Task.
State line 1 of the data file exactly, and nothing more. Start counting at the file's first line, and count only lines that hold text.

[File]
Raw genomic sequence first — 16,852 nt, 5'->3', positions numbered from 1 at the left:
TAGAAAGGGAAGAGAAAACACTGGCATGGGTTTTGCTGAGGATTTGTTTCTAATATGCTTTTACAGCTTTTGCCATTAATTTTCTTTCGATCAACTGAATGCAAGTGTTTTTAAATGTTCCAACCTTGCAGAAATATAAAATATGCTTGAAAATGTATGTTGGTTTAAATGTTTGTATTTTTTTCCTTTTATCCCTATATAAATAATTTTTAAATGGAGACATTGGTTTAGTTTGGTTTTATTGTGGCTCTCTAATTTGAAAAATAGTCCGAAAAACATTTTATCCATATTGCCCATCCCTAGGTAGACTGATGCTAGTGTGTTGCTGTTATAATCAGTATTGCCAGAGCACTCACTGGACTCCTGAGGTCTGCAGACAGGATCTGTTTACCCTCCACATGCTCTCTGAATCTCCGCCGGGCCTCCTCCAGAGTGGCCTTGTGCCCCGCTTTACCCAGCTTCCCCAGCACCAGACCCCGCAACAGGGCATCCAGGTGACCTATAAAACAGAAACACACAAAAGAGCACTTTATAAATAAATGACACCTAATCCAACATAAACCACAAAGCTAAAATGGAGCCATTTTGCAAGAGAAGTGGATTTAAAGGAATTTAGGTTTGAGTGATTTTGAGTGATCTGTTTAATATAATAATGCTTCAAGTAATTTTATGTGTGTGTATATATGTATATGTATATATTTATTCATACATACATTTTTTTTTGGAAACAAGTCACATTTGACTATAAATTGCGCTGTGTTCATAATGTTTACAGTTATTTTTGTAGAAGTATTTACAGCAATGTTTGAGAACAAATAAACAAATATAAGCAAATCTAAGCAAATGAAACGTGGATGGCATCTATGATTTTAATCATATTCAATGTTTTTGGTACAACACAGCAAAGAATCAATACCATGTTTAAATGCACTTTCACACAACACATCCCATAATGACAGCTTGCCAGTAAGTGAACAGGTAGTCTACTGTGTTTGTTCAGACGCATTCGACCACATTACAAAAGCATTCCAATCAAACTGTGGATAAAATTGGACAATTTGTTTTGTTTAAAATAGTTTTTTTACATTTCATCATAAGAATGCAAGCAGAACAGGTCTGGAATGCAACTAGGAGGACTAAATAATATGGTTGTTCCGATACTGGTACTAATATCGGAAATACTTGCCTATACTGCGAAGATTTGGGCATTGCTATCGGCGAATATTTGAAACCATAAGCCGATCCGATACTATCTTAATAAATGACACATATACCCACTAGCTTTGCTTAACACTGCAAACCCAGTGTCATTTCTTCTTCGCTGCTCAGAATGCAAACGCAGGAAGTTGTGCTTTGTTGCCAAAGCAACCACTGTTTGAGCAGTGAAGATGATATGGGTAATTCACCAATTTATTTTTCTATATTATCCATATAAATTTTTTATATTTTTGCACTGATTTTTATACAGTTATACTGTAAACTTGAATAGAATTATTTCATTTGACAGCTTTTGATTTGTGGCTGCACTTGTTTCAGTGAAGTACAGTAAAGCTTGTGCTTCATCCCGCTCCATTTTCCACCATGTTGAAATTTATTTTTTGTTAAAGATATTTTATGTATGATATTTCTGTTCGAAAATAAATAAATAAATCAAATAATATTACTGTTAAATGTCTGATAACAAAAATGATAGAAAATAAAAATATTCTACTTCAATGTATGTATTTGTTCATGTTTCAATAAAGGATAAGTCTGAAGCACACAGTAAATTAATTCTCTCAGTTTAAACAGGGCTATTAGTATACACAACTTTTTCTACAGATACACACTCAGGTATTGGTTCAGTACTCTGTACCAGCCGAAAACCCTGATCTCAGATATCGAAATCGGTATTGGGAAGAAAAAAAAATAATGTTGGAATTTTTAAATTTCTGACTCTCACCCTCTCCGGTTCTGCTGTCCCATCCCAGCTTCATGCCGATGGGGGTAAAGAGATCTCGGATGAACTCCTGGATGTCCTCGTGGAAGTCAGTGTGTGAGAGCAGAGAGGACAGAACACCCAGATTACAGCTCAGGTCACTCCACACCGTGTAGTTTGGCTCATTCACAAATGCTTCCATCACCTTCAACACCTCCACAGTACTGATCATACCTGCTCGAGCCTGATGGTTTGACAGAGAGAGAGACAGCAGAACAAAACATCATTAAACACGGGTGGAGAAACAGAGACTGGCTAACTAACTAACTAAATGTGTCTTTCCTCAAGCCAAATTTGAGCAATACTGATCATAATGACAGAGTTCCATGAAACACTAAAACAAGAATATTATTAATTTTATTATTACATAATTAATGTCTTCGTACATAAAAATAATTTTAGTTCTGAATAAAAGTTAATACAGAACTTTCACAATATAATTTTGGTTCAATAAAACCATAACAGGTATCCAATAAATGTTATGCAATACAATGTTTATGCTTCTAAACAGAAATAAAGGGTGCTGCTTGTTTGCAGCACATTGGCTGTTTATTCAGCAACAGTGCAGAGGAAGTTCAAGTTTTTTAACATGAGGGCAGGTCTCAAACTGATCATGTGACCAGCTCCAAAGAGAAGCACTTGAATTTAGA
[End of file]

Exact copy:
Raw genomic sequence first — 16,852 nt, 5'->3', positions numbered from 1 at the left: